For those of you who are unfamiliar with this title, I will give you a little bit of background. The original X-COM game from Microprose (also known as UFO Defense) was released in 1994. It is a turn-based strategy game in which you must defend the Earth from an alien invasion.
The primary interface was known as the geoscape and from here we micromanaged our organisation. The game required players to not only search for and shoot down enemy UFOs, but also to micromanage equipment, personnel and research alien technology to advance in the game. It is widely regarded as one of the best games of its genre to be released. It has also spawned numerous offspring including the sequel Terror from the Deep, UFO: Aftermath, Xenonauts, XCOM Interceptor and UFO: Extraterrestrials.
This week saw Firaxis Games’ reimagining of this 90s classic and as you can see it has a lot to live up to. I spent many hours, probably months of my life playing the original so I was very keen to get my hands on this new version.
I was pleasantly surprised by Firaxis’ efforts – the game is definitely a spiritual successor to the original with the majority (if not all) units maintaining their original names. There have been some changes to the Alien races, such as the addition of the ‘Thin Man’ species which was not present in the classic version but the Sectoid, Muton, Chryssalid and Floater species are back with a number of major improvements.
In this version we are required to launch satellites and station interceptors around the globe to ensure that global panic remains minimal. If a country or region is regularly ignored, or if we do not station units there, the country will withdraw funding.
Funding is how we accrue in-game currency, and apart from the occasional mission that rewards us with currency, keeping the nations of Earth happy is the only way to ensure we gain adequate funding from the mysterious council. Funding is based on a country’s panic level, the higher the panic of the general populace the less funding we will receive and eventually the country will develop a general panic and funding will be withdrawn.
It is a delicate balancing act to keep the various nations happy. The most efficient way of maintaining a low panic level is to conduct operations within an area.
XCOM: Enemy Unknown follows the lines of its predecessor with turn-based combat. Each player unit can move up to twice, with the option to fire on enemy units on either turn. Abilities that are acquired as soldiers gain ranks and soldier specialisations, such as Sniper or Support can effect what abilities can be used. Movement is relatively fluid and cover is a major part of gameplay as it offers soldiers (and aliens) protection from attacks and lowers the chance of incoming attacks finding their targets.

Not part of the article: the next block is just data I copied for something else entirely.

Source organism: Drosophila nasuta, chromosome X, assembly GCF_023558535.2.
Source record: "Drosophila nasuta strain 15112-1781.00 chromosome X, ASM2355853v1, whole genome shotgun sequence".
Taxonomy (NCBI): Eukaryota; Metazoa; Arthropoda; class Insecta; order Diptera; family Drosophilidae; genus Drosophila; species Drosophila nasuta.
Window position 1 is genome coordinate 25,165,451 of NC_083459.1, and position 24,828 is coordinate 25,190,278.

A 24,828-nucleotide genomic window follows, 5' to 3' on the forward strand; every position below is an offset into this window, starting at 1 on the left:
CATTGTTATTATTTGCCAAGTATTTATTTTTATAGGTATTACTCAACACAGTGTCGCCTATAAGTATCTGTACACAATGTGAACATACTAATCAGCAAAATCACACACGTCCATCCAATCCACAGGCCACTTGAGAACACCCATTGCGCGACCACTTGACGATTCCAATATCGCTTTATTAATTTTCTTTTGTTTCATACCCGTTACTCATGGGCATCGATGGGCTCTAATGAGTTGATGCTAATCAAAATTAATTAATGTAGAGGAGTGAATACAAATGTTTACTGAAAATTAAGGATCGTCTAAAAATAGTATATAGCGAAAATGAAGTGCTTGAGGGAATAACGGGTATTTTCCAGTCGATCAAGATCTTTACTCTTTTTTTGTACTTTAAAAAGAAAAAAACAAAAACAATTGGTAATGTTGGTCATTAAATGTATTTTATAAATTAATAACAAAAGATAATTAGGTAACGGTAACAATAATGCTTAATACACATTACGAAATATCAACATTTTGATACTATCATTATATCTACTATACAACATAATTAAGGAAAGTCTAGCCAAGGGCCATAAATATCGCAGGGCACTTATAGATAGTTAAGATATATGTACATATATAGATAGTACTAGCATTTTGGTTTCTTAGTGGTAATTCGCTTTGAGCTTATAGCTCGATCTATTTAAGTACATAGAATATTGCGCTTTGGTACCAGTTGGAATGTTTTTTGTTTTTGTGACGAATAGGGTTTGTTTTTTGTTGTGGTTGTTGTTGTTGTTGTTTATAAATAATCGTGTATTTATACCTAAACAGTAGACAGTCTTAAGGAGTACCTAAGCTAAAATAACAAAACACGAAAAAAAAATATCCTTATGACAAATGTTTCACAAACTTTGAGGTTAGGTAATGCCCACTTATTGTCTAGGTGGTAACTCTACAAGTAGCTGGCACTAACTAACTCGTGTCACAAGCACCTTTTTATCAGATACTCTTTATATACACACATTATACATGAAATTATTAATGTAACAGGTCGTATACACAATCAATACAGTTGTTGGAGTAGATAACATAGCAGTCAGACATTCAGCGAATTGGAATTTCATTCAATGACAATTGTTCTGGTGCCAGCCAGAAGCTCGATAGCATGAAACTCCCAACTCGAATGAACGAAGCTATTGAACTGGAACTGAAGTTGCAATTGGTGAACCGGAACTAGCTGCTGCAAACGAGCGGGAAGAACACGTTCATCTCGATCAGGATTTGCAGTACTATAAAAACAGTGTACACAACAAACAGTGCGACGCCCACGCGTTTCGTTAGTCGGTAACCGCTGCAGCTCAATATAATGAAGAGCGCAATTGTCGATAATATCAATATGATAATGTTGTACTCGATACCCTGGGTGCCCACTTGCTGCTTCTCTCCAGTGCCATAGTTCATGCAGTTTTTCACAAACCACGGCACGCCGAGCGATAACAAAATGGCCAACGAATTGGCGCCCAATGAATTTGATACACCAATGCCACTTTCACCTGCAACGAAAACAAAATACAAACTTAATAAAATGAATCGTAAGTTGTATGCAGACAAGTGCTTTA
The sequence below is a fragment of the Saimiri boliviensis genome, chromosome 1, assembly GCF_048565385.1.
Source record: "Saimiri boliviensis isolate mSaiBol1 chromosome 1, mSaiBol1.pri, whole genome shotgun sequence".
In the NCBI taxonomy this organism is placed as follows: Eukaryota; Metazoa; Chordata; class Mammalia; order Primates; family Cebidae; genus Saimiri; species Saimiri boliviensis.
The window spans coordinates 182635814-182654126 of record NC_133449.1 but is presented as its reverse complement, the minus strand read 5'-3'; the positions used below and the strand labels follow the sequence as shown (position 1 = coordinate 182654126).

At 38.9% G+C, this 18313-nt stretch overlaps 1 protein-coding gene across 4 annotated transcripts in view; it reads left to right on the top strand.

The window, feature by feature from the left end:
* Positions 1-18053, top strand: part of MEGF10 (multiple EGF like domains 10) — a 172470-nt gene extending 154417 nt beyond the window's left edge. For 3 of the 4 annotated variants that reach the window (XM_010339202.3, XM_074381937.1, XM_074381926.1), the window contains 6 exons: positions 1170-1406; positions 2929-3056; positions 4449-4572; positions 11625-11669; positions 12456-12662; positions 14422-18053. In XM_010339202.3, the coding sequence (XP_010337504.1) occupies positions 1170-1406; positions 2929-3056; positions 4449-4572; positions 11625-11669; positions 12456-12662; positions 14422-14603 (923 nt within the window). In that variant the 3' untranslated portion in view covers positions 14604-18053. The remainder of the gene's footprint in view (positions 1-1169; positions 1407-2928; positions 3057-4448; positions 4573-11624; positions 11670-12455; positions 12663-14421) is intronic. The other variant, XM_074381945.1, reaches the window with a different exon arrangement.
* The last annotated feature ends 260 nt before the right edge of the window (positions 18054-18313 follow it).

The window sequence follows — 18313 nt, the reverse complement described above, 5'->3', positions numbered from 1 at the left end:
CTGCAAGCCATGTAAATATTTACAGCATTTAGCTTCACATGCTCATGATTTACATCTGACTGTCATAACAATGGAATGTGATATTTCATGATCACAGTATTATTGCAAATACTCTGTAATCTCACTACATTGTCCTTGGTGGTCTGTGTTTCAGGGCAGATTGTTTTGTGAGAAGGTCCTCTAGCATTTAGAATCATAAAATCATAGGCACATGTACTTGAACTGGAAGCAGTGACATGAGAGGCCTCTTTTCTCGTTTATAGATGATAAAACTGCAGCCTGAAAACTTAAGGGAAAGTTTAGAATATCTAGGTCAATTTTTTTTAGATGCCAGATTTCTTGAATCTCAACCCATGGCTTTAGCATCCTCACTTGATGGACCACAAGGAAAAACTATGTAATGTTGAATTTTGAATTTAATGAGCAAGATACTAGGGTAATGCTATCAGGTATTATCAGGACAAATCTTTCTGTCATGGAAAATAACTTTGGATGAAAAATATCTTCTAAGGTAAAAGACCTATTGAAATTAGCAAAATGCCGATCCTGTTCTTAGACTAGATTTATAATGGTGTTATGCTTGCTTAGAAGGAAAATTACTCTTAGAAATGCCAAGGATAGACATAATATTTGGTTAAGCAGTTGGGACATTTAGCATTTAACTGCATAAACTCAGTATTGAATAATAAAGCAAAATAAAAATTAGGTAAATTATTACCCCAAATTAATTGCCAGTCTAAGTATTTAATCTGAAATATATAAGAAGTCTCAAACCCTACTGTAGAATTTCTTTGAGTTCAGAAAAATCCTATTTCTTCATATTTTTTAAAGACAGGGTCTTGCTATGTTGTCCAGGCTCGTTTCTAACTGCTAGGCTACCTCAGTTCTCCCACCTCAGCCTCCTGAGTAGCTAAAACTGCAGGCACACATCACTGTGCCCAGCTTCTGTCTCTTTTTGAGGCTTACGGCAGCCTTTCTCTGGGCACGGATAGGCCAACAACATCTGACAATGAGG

The primary interface when not on an active mission has seen significant improvement over the original game. We can see a true representation of our subterranean base and the facilities it contains. From this primary screen we can access Research, Engineering, Soldier management and the situation room, where the mysterious council reviews our progress and offers special missions.
As with the original, there is no real control of air-to-air combat as you attempt to shoot down alien vessels. In fact so far there is less control than in the 1994 version, where you could assign attack profiles such as max range and aggressive.
While it does not have the haunting eeriness of the original, where alien movements were obscured in darkness yet their actions could be heard by players, leaving us with lingering footsteps and the screams of dying civilians, this iteration has an excellent combat engine. Alien movement outside of our units’ line of sight is hidden as it was in the original – we do not receive the echo of their actions in our ears.
The aliens react to our presence as they are uncovered and in most cases seek cover immediately. The AI of the alien forces is once again amazing – enemy units will coordinate and attempt to outflank player’s soldiers as well as opting to launch grenades if our units are clustered. Enemy units also retreat and regroup regularly making the higher difficulty settings a steep learning curve for those new to the franchise.
Firaxis’ edition of Enemy Unknown continues the XCOM series’ excellent customisation abilities. Players, depending on their preference for research can equip soldiers and craft with alien technologies throughout the game as well as customising appearances and names of soldiers.
Bases are customisable in their layouts to a degree, however the bonuses for having similar facilities adjacent to one another discourages it.
The difficulty settings also offer a degree of customisation within the game – on the higher difficulty settings, particularly classic (a nod to veterans of the original) sees amazing reactionary movements and strategy development from the AI.
It’s fairly obvious that I was a huge fan of the original XCOM game, and indeed the majority of the series. As I mentioned earlier in the review I was very keen to play this version of one of my all-time favourite games. I have put aside WoW to a large extent over the past week to play XCOM, which will give readers an idea of how much I am enjoying this game. It also offers a nice introduction to new players to a genre that has been largely absent from the gaming community for a long time.